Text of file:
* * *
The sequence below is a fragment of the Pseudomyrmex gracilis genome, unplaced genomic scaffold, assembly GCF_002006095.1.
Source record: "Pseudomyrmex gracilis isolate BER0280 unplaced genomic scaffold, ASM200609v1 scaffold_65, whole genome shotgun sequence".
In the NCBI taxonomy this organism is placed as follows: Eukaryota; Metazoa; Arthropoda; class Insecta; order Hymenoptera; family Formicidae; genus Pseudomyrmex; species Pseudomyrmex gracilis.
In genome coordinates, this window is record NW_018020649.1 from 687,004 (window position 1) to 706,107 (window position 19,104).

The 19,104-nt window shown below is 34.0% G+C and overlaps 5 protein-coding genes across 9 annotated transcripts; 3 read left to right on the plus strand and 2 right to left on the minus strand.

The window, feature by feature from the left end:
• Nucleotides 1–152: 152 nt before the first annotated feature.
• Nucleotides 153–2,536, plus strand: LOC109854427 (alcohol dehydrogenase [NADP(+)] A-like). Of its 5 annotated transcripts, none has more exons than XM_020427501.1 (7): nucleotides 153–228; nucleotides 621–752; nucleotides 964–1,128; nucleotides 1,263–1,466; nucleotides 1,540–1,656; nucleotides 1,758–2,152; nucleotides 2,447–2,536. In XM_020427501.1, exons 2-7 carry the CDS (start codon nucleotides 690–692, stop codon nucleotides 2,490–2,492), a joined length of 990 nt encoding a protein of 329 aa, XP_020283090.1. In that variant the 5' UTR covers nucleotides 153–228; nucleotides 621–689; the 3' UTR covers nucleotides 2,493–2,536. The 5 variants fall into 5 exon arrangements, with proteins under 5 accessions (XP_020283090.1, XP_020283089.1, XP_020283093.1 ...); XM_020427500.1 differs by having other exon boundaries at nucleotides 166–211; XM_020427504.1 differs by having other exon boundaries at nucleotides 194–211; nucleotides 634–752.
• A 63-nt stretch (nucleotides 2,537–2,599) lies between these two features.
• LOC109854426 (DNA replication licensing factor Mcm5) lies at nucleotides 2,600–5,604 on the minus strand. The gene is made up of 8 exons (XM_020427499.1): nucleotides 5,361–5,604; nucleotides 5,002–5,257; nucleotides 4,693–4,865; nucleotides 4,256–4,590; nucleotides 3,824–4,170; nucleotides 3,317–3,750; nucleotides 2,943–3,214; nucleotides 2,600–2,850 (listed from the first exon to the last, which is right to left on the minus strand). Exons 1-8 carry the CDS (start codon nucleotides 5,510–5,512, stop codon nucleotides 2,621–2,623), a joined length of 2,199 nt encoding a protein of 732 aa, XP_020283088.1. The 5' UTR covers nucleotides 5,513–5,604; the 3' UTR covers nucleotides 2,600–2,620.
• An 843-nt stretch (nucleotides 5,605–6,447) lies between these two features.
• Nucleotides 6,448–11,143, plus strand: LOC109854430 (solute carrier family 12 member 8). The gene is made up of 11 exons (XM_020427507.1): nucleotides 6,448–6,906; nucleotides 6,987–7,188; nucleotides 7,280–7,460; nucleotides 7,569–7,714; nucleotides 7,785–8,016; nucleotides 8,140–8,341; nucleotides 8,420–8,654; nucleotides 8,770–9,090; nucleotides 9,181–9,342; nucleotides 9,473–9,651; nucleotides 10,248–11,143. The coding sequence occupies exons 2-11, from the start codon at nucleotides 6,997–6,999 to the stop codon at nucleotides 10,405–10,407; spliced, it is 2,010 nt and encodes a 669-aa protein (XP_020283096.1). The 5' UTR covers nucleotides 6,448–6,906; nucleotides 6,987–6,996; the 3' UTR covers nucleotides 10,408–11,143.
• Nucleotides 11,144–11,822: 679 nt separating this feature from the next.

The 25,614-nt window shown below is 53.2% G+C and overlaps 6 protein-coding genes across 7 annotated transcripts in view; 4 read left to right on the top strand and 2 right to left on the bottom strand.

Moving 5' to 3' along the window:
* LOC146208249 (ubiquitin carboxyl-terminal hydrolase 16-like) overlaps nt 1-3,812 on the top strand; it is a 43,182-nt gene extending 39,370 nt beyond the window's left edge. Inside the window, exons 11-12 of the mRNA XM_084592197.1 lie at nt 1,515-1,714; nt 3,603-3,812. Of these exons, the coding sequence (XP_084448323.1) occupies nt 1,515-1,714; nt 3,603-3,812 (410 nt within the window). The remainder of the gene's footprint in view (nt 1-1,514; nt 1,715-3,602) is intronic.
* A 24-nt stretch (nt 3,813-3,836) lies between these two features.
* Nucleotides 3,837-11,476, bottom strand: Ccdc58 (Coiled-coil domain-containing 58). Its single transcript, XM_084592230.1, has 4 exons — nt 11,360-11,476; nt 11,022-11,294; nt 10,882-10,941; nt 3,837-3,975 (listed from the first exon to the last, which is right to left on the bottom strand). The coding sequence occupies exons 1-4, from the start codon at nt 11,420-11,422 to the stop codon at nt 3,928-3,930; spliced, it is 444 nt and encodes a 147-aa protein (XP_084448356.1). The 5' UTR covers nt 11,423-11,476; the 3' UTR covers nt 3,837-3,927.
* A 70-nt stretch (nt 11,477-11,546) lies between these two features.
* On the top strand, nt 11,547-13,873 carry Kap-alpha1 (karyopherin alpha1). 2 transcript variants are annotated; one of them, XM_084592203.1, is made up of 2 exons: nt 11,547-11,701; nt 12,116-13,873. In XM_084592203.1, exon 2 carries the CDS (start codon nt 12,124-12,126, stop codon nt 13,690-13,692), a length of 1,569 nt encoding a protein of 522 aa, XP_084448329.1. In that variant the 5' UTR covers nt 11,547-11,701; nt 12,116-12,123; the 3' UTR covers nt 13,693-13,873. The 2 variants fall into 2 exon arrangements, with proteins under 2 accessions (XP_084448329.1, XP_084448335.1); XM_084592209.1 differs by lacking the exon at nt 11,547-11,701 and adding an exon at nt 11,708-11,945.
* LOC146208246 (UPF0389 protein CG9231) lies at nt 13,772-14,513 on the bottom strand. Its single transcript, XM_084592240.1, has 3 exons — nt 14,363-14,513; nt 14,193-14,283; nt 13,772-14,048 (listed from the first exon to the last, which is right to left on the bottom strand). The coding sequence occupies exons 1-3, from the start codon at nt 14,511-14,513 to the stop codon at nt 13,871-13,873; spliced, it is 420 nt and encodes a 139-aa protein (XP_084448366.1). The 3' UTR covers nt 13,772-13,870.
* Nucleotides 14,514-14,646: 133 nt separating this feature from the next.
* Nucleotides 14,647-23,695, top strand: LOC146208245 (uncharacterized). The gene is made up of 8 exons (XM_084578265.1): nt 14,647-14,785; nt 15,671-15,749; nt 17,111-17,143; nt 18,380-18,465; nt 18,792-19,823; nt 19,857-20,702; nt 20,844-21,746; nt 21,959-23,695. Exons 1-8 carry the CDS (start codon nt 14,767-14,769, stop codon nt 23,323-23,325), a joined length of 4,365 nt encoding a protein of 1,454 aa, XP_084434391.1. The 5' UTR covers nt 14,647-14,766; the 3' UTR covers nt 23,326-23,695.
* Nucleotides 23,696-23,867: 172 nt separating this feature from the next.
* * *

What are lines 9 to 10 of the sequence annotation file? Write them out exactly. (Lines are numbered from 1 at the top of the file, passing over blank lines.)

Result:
• A 63-nt stretch (nucleotides 2,537–2,599) lies between these two features.
• LOC109854426 (DNA replication licensing factor Mcm5) lies at nucleotides 2,600–5,604 on the minus strand. The gene is made up of 8 exons (XM_020427499.1): nucleotides 5,361–5,604; nucleotides 5,002–5,257; nucleotides 4,693–4,865; nucleotides 4,256–4,590; nucleotides 3,824–4,170; nucleotides 3,317–3,750; nucleotides 2,943–3,214; nucleotides 2,600–2,850 (listed from the first exon to the last, which is right to left on the minus strand). Exons 1-8 carry the CDS (start codon nucleotides 5,510–5,512, stop codon nucleotides 2,621–2,623), a joined length of 2,199 nt encoding a protein of 732 aa, XP_020283088.1. The 5' UTR covers nucleotides 5,513–5,604; the 3' UTR covers nucleotides 2,600–2,620.